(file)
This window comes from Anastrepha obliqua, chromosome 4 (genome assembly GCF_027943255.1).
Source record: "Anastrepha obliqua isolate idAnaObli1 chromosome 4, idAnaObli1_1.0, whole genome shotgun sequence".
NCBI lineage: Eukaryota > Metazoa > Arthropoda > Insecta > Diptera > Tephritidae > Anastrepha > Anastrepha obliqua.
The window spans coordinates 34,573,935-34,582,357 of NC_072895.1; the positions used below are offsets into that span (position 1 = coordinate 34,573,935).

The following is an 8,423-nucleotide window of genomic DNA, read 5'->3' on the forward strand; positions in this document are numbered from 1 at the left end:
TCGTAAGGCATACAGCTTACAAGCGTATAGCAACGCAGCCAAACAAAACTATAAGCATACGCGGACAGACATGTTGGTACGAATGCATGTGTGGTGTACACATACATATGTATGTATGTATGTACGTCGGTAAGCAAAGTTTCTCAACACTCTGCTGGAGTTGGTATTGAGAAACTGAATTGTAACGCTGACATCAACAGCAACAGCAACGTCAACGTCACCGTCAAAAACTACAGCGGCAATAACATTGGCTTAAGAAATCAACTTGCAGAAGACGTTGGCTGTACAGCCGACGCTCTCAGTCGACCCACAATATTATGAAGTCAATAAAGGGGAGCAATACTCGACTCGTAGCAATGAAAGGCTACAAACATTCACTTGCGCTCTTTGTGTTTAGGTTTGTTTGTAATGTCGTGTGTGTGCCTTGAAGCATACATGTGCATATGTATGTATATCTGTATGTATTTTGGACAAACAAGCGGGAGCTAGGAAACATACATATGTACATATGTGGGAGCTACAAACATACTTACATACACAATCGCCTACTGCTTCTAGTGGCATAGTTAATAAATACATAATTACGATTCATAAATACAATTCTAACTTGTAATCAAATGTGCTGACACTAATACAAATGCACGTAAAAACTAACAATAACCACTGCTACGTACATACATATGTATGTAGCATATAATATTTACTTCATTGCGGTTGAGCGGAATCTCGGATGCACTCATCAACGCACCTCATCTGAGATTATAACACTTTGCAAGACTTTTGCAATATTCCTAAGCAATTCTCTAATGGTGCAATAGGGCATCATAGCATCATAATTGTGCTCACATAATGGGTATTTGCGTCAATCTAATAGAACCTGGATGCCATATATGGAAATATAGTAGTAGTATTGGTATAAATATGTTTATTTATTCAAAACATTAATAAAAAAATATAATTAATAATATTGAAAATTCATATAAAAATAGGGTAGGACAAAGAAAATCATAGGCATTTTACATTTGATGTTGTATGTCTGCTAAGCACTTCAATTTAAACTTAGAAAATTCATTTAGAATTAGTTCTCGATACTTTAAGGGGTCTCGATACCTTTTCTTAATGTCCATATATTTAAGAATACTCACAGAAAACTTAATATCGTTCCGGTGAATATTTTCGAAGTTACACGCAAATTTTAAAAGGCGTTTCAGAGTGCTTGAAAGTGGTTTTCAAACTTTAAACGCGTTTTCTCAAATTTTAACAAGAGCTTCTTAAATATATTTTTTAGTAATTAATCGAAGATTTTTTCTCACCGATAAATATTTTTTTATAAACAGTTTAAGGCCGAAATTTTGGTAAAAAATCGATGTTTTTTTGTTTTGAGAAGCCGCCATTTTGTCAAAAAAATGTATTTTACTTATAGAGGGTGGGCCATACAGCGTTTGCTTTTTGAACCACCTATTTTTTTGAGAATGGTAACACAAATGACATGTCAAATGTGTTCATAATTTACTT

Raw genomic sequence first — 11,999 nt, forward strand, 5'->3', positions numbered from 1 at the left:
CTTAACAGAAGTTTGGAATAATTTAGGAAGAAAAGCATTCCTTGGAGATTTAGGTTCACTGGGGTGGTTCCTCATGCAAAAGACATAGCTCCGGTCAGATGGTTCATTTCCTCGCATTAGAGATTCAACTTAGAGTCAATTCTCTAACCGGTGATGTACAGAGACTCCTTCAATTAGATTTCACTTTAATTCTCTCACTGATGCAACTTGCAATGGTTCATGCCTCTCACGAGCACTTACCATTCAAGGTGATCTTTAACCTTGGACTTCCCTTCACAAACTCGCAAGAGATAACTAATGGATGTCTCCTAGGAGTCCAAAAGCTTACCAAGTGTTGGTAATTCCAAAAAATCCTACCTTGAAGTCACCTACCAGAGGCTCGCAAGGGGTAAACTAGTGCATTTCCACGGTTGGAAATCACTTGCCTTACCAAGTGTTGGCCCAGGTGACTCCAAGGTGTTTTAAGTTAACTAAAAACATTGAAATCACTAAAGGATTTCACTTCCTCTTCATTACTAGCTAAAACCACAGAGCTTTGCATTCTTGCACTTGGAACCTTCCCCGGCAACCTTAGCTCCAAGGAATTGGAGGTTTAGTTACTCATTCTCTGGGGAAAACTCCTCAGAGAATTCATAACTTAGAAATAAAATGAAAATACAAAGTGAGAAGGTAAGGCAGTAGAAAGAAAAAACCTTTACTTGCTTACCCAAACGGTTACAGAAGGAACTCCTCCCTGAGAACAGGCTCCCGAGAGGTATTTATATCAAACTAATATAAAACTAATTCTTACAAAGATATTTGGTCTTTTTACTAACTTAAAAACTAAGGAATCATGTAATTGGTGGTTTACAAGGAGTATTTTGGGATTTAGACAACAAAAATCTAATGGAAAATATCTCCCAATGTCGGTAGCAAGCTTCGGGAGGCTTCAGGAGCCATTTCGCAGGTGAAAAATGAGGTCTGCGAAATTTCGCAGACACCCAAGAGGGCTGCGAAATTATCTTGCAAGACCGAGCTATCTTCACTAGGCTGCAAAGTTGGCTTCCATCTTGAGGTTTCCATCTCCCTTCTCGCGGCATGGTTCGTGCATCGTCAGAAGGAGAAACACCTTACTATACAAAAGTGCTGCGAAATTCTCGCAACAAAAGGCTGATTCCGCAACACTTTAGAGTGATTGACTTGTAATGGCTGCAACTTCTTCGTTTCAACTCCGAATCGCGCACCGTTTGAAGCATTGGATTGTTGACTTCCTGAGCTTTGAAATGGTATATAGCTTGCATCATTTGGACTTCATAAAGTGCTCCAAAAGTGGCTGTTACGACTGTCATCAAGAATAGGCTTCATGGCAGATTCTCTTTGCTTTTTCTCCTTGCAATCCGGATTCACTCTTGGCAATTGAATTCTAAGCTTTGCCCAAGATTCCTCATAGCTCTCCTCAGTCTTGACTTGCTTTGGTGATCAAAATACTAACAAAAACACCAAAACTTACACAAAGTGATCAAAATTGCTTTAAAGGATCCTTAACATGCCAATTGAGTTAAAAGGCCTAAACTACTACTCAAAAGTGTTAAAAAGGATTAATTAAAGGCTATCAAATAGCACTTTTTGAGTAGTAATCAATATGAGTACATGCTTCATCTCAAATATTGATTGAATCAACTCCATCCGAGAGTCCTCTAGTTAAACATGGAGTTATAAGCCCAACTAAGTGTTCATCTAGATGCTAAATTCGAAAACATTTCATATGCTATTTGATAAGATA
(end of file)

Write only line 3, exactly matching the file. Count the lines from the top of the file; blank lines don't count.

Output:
NCBI lineage: Eukaryota > Metazoa > Arthropoda > Insecta > Diptera > Tephritidae > Anastrepha > Anastrepha obliqua.